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Eclipse Planning and Safety: Eye Protection and Whole Lot More

A huge part of the messaging around total solar eclipses is about eye protection—and rightfully so. Watching the event unprotected can cause permanent damage and the risk is easily avoidable. Fortunately, the communications deluge is largely successful; there are very few documented cases of eye damage resulting from eclipses even though there is a total solar eclipse occurring somewhere on the planet roughly every 18 months.

However, populated areas in the path of a total solar eclipse know there is much more to the event than some safety messaging about using cheap, special glasses. Total eclipses create a festival-like atmosphere and cities and towns can easily have a crush of tourism that is two or three times their population.

On the afternoon of Monday 8 April, the United States will experience a solar eclipse. What’s called the zone of totality—where the Moon’s shadow completely covers the Earth, which obscures all of the sun except its fiery corona—will cut a swath just over 100 miles wide beginning in Texas and sweeping northeast through Maine.

The first large U.S. city in the zone is San Antonio, which will see the moon’s shadow begin to hide the sun at 12:14 p.m., reaching peak at 1:34 p.m. The eclipse will then unfold in population centers such as Dallas, Texas; Little Rock, Arkansas; Indianapolis, Indiana; Cleveland, Ohio; Buffalo, New York; and Burlington, Vermont. These cities, and thousands of towns and communities in the path, have been planning for the event, some of them for years.

The Washington Post has published a couple of interesting articles that look at what communities are doing beyond getting eye protection messages out. One profiles the state of New York’s director of interagency operations, Jessica DeCerce, who has been dubbed New York’s “eclipse czar.” From the article in the Post:

One hurdle she faced early on was skepticism from fellow officials, some of whom questioned why an eclipse required months of preparation, especially when there were urgent crises to tackle.

Jackie Bray, the commissioner of New York’s Division of Homeland Security and Emergency Services, recalled her initial reaction as one of amused incredulity. “We were like, really? It’s two years away,” Bray said. “Someone at my agency said, ‘We’re going to treat it how we treat it every day when the sun goes down.’”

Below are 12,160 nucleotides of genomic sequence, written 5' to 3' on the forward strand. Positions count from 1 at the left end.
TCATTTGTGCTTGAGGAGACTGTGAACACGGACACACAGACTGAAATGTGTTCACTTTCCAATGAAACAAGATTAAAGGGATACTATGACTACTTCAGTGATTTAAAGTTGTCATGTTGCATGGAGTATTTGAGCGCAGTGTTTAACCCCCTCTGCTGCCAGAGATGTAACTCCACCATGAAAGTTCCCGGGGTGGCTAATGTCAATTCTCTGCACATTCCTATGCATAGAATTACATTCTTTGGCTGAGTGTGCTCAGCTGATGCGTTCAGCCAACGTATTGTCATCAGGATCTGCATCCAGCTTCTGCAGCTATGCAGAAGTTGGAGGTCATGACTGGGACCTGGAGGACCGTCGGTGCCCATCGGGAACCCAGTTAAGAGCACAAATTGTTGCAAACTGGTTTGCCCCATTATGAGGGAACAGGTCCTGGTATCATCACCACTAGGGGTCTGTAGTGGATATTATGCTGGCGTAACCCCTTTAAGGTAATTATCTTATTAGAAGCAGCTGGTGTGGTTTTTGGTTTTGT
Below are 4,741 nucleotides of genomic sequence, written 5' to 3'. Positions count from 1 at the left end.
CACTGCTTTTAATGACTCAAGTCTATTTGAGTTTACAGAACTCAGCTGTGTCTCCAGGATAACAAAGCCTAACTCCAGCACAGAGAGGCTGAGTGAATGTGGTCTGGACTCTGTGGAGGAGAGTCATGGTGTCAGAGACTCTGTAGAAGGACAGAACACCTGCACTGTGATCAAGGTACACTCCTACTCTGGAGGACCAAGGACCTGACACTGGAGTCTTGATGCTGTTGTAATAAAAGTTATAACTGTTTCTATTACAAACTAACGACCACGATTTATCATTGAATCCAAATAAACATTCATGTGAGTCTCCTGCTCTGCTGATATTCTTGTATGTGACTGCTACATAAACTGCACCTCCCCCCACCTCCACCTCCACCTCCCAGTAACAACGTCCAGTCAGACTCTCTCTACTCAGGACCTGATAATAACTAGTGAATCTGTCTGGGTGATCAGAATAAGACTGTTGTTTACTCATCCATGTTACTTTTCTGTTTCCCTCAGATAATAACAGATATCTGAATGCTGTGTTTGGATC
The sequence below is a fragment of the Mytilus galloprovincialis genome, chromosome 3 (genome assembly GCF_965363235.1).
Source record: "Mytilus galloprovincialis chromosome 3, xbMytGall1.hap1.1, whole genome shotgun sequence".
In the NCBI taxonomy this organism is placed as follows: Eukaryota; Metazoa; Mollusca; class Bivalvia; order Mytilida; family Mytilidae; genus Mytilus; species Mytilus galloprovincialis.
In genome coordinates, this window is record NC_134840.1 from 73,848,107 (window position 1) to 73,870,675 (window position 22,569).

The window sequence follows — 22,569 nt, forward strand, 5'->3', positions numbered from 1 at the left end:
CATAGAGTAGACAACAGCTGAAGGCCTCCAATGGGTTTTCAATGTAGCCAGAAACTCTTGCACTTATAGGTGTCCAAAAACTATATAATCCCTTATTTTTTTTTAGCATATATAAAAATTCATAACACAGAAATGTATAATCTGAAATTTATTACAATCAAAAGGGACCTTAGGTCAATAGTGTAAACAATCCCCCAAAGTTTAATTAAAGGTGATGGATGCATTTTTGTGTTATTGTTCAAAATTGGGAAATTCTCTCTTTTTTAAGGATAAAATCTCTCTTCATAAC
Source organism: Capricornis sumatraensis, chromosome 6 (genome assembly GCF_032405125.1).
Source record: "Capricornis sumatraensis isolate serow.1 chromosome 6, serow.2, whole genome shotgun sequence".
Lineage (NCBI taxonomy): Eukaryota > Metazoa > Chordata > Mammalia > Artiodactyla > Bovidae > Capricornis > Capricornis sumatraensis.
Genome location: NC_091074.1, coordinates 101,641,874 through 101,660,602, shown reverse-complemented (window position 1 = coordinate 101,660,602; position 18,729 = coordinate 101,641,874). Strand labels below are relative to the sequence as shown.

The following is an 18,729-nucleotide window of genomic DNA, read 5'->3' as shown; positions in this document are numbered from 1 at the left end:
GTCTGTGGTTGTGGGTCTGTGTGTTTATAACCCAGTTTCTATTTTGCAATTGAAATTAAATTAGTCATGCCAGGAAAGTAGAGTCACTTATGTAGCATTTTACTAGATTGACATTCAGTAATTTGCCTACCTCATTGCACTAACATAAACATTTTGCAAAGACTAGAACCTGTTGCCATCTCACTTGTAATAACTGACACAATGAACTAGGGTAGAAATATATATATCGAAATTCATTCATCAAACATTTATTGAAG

No one is joking anymore. Bray credited DeCerce with keeping the eclipse “front and center” and conveying specific requests to the government machinery. “You don’t leave us guessing,” Bray said. “You say, ‘Jackie, I need you to be able to plan for 10 hours of gridlock in the Adirondacks.’”

New York is expecting more than 1 million people to converge into the path of totality for the event who could inject more than $100 million into the state’s economy. The eclipse also comes with what some officials described as a party-like atmosphere that will be like 1,000 Woodstocks—the infamous late 1960s music festival.

Probably the biggest area of preparation—outside of eye protection—is dealing with traffic. The last time the zone of totality cut a large swath through the United States, in 2017, one story in the Lexington Herald Leader shared how a 200-mile trip took 10 hours after the event.

Dallas will experience its first total solar eclipse since 1878. The city is expecting more than 450,000 visitors for the day.

“Officials expect highways and other roadways to be jammed, particularly in the late afternoon after the eclipse ends as people leave from their viewing locations all at once,” The Dallas Morning News reported.

Another issue was highlighted in the second Washington Post article headline: “Eclipse towns have two big concerns: Traffic and port-a-potties.” Larger municipalities are better equipped to handle the deluge of eclipse tourists. Small towns have to consider not only restroom facilities and traffic flow, but also a whole host of other issues:

  • Cellphone networks—where they exist—will be inundated, which, in addition to inconvenience can have safety implications if people cannot contact 911 dispatchers.

  • Speaking of emergency resources, services such as fire, rescue, and police, will be stretched thin for several days.

  • Some communities have only one or two major grocery stores, which could be picked clean.

  • Same for gas stations and fuel availability.

  • Many school districts, city offices, and county governments are closing. Some places have encouraged businesses other than tourism and entertainment to close.

It will be some time before the United States has another comparable total solar eclipse. In 2033, an eclipse will skirt parts of Alaska, and in 2044 parts of Montana and North Dakota will see a total eclipse. The next main event similar to this one will be 2045 when the zone of totality will swipe from northern California to Cape Canaveral, Florida.

Europe is in the middle of a veritable solar eclipse desert. A total eclipse will cut through part of Spain in 2026 and 2027, and that’s it until a 2066 eclipse cuts across parts of Russia. However, the 2027 eclipse that touches Spain will hit a lot of populated areas in northern Africa. Sydney, Australia, is included in the zone of totality of a 2028 eclipse, and an eclipse in 2034 will include Lagos, Nigeria, as well as other populated areas in Africa, the Middle East, and Asia.

Some additional resources for communities planning for solar eclipse:

Community Eclipse Planning—a guide created by Queensland, Australia in 2015.

Vermont Eclipse Guide (complete with recordings of monthly planning and coordination calls that began in January)

Indiana Total Eclipse Planning Guide